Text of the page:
In this post, I will take a look at Jensen’s arguments and their development over time. The focus will be on the race question, but many related, more general topics will be discussed as well. The post has four parts. The first is a synopsis of Jensen’s argument as it was presented in the 1969 article. The second part offers an updated restatement of Jensen’s model of race and intelligence, while in the third part I argue, using the Bradford Hill criteria, that the model has many virtues as a causal explanation. In the fourth and concluding part I will make some more general remarks about the status and significance of racialist thinking about race and IQ.[Note]
Last updated: 4/18/2018
I was asked to meta-analyze a century (1914-2014) of IQ/Academic achievement and racial admixture (genealogy, gestalt racial appearance, and color) research. There is a lot out there, especially when one takes into account MA & PhD dissertations. To this end I am posting $20 (negotiable) bounties for each of the following dissertations (to be paid in bitcoin):
–Snider, J. G. (1953). A Comparative Study of the Intelligence and Aptitudes of Whites and Nezperce Indians (Doctoral dissertation, University of Idaho).
–Zimmerman, H. E. (1934). The Indian’s Ability to Learn Mathematics According to Degree of Indian Blood. MA, Kansas State Teacher’s College, Pittsburg.
–Rainey, C. D. (1932). A study of the Salem Indian High School, comparing the cultural background, the intelligence scores, and the per cents of white blood, and the classroom grades (Doctoral dissertation, Willamette University).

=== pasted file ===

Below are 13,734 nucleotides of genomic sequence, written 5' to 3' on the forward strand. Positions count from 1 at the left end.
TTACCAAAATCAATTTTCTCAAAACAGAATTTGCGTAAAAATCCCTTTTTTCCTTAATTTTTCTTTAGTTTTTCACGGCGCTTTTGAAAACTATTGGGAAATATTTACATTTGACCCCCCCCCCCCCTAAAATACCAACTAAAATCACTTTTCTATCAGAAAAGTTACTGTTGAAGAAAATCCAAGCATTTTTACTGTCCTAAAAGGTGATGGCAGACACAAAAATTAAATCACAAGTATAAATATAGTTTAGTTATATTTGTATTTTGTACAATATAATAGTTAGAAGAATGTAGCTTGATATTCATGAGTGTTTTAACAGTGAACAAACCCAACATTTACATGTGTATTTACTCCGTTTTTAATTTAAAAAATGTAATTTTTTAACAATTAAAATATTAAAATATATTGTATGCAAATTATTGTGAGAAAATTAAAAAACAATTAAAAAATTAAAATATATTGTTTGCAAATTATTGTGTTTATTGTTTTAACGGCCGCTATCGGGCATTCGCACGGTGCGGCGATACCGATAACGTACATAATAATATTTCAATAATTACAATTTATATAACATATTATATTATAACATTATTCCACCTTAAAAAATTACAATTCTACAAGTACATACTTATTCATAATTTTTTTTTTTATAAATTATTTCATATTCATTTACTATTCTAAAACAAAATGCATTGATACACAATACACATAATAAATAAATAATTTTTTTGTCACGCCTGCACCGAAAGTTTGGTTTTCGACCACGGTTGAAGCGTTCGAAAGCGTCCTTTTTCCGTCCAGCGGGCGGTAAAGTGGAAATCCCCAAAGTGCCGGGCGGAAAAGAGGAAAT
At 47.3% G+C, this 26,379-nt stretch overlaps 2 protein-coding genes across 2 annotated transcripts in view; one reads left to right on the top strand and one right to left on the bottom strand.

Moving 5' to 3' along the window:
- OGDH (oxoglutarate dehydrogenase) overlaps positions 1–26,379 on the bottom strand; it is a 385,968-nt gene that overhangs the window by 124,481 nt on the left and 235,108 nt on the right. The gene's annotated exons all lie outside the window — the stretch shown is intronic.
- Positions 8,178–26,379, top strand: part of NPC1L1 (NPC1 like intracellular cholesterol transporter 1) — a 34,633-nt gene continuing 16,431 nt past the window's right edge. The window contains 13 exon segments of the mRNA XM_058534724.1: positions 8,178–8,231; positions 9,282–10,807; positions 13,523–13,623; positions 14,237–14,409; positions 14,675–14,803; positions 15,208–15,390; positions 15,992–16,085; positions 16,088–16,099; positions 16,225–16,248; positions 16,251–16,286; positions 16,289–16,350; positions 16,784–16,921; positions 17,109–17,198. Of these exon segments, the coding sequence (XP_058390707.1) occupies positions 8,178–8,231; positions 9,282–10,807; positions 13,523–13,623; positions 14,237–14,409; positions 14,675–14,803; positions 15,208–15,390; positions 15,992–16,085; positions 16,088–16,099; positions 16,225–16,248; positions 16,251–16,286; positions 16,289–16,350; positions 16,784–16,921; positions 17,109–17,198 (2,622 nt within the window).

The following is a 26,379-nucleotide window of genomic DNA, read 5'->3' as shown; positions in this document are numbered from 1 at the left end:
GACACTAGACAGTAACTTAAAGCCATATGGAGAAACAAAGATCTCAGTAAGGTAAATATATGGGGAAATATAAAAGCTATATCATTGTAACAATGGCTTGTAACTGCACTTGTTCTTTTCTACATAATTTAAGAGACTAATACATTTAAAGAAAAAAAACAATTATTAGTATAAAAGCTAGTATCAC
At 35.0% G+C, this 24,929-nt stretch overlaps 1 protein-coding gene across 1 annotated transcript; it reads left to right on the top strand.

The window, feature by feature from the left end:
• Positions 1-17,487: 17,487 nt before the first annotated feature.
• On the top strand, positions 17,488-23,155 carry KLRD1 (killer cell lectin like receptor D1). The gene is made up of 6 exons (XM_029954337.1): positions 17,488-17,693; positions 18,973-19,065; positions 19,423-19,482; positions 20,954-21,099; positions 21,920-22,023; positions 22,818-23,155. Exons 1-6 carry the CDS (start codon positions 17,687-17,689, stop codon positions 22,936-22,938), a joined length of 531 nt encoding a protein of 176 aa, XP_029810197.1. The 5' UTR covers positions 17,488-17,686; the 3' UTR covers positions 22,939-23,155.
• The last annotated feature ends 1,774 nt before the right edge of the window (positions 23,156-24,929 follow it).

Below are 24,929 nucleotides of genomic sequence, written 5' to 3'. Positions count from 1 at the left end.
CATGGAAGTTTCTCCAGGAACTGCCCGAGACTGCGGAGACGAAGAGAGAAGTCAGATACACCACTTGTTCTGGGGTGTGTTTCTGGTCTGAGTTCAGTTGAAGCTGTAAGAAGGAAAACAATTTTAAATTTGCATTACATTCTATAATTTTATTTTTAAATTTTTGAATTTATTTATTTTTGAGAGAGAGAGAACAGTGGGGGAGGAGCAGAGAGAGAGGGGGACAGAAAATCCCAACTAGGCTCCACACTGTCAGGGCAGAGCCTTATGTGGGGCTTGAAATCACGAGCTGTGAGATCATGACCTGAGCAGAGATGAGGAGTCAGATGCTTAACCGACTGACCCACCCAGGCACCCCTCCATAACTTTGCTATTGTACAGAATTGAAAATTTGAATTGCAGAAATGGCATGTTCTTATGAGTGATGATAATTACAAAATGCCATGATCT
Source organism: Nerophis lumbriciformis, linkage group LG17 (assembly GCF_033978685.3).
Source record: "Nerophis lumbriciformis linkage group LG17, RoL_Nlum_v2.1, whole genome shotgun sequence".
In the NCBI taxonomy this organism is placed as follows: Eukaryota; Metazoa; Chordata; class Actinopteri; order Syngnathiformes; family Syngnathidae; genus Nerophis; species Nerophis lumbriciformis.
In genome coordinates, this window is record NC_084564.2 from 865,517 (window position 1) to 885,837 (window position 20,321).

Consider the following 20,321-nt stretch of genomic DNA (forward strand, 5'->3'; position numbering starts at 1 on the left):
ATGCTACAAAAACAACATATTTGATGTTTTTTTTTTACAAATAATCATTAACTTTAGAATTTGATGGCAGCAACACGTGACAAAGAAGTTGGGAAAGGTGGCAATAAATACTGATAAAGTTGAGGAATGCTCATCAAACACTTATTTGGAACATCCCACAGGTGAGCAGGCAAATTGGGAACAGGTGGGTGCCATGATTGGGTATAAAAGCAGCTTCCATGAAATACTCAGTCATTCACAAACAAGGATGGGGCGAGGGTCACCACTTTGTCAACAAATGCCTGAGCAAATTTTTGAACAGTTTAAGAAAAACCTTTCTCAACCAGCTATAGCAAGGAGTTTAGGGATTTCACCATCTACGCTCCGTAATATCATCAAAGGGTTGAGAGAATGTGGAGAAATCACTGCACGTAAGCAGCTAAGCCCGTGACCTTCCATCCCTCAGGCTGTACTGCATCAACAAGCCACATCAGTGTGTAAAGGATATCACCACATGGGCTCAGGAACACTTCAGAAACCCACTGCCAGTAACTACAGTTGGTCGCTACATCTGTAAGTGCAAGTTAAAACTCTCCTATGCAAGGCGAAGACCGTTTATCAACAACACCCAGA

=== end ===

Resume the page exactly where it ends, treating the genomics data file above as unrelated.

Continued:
–Ross, D. D. (1962). A comparative intergroup study of the academic achievement and attendance patterns between the full-blood type and the mixed-blood type Oglala Sioux Indian student in the secondary department of Oglala Community School, Pine Ridge, South Dakota (Doctoral dissertation, Chadron State College).
The full dissertations are not needed, but just a copy (or photo) of the relevant tables and/or correlation matrices along with the following sample characteristics: country of sample, first order administrative unit of sample (e.g., North Carolina), group type (e.g., school, college, random stratified), ethnic group, age range, sample size, description of the ancestry index, cognitive tests used, statistical methods for comparing admixed groups (e.g., means & SD, correlations, Chi-square)
This should be an easy job if you are at one of the schools at which there is a copy of the dissertation. If interested email at firstname.lastname@example.org. I will update this list as I go along.
Given the central role that testing plays in the American educational system, most datasets that we have on racial and ethnic differences in cognitive ability include only children, adolescents, or young adults. Most of the economic and social effects of cognitive differences are, however, produced by the working age population, so it would be useful to have test scores from older adults as well. The PIAAC survey of adult skills conducted by the OECD provides excellent data for this purpose. Continue reading